A Note on Sex and Gender (Part 1)

Over the decades of scientific research, it has become clear that humans are mere products of neither their genetic codes nor environmental influences, but always of a mixture of both. Neither philosophy nor anthropology can, on their own, describe human nature completely, neither can biology or any other scientific field. The question to debate thus is, rather than what in principle determines human nature and behaviour, what part, exactly, the different factors play.
Apart from its general interest, this question is of particular interest with respect to sex and gender. Traditionally, sex and gender are considered (and expected) to relate to each other in specific, fixed manners, thus ascribing (and, often enough, imposing) certain behavioural (both actual and dispositional) characteristics to (upon) the male-female dichotomy (which is inaccurate itself). While males are considered and expected to be tall, strong, intelligent, brave, confident, aggressive, and so on, females are considered and expected to be small(er), weak, (more or less) stupid, anxious, insecure, submissive, and so forth. In brief, females are traditionally considered less than males in any respect possible. Some even go so far as to claim that females served – and possibly could serve – no other purpose than reproduction. While this may appear to be and indeed is a radical position only a few people explicitly advocate in modern Western society, it unfortunately still is a viewpoint defended and in fact practised by most human societies. Furthermore, that only few people explicitly advocate this standpoint in modern Western society does not entail by any means that the traditional view had actually faded away, let alone become extinct in practice. For although several countries have written into their constitutions that males and females have equal rights and are to be treated upon an equal basis, in practice mostly the opposite is true.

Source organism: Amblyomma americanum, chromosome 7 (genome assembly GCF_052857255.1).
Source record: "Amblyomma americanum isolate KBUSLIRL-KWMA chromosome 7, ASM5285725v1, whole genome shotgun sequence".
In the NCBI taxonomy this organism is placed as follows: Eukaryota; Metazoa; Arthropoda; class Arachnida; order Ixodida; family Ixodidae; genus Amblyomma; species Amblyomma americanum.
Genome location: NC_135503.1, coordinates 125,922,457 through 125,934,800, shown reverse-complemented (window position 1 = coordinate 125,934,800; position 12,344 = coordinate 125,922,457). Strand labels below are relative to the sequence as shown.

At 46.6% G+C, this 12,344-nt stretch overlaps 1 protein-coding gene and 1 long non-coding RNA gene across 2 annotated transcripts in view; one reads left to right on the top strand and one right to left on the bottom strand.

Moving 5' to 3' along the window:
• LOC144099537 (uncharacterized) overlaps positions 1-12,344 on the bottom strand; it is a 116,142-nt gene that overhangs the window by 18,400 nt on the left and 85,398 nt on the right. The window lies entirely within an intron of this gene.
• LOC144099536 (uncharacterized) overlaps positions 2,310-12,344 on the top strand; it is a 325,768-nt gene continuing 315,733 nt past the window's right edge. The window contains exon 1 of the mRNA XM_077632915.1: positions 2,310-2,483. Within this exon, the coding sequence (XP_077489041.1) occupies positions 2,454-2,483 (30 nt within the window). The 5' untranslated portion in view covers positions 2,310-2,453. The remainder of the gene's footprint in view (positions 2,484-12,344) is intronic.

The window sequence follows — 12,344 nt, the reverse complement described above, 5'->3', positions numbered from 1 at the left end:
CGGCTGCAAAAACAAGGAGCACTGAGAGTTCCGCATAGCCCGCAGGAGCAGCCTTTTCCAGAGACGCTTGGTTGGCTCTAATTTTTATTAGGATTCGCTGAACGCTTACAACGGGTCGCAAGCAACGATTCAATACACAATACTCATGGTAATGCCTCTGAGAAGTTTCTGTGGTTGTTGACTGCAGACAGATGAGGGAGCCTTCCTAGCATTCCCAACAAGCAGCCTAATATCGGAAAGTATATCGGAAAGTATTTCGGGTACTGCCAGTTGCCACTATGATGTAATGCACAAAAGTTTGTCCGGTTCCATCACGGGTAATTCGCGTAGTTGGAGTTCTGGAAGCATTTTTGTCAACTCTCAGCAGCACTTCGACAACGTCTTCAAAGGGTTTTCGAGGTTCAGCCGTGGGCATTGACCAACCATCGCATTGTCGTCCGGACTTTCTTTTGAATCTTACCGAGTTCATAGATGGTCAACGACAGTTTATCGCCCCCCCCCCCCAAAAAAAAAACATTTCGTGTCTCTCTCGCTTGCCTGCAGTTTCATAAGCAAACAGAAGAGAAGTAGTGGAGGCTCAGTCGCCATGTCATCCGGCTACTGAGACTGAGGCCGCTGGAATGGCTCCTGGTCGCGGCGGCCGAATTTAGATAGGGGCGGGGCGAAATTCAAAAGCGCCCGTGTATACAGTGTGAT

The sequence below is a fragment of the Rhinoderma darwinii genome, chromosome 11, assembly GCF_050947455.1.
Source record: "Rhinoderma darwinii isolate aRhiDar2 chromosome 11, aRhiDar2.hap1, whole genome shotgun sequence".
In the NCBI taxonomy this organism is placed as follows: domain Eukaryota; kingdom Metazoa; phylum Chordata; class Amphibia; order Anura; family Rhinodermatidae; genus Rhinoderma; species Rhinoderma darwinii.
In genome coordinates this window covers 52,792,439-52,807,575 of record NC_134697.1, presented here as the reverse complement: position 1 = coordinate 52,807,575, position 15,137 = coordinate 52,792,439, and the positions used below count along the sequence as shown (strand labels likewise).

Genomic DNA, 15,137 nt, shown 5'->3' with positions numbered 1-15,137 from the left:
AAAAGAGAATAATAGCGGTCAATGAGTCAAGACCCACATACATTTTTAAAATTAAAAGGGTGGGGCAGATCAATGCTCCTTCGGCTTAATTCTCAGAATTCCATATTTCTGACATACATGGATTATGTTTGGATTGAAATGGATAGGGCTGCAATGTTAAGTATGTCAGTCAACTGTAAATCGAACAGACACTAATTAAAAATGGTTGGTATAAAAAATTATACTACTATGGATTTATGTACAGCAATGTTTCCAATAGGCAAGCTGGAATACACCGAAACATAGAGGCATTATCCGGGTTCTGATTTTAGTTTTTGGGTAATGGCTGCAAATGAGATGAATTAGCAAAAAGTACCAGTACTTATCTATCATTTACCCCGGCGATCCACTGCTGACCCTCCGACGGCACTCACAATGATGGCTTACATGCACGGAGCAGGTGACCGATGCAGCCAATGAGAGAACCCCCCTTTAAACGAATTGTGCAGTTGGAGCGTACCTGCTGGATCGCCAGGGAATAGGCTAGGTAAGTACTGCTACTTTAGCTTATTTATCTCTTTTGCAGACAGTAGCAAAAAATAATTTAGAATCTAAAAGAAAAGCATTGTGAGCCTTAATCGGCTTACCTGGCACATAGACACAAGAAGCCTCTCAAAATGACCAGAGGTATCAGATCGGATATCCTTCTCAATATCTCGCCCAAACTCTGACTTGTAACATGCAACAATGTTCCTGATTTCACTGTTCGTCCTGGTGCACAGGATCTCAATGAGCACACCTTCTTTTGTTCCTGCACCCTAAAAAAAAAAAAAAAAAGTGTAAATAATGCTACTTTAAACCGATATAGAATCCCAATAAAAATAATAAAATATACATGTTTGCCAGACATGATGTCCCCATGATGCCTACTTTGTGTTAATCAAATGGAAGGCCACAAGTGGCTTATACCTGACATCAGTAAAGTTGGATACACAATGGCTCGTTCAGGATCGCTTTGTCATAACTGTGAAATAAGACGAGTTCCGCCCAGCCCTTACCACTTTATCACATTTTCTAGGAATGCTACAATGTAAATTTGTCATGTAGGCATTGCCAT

Both traditionalists and feminists have gone to great extents so as to interpret what has changed and what has not in their respective favour. In addition, there has come into existence what I deem a third group, the self-proclaimed Man’s Rights movement, or under whatever else name it may fare. Traditionalists usually argue that gender were naturally tied to sex (thereby invoking the male-female dichotomy), and that, therefore, it had been and would always be to be expected that the gender roles will not change, regardless of societal change in general. Feminists, albeit with differences according to the respective variant, on the other hand, reject this on the grounds of more subtle factors. In spite of some achievements, there has not been nearly enough change, less so in theory than in practice, how people think and, in direct consequence, how social pressure prevents necessary change. Even in those societies in which there is no direct, including physical, punishment for not meeting social expectations, there are strong mechanisms doing the same work. From mere laughter and a few jokes up to systematic bullying, harassment, and exclusion from participating in social life, a wide range of means can be, and indeed is, applied to many of those deviating from social standards, especially as to sex, gender, and sexual orientation.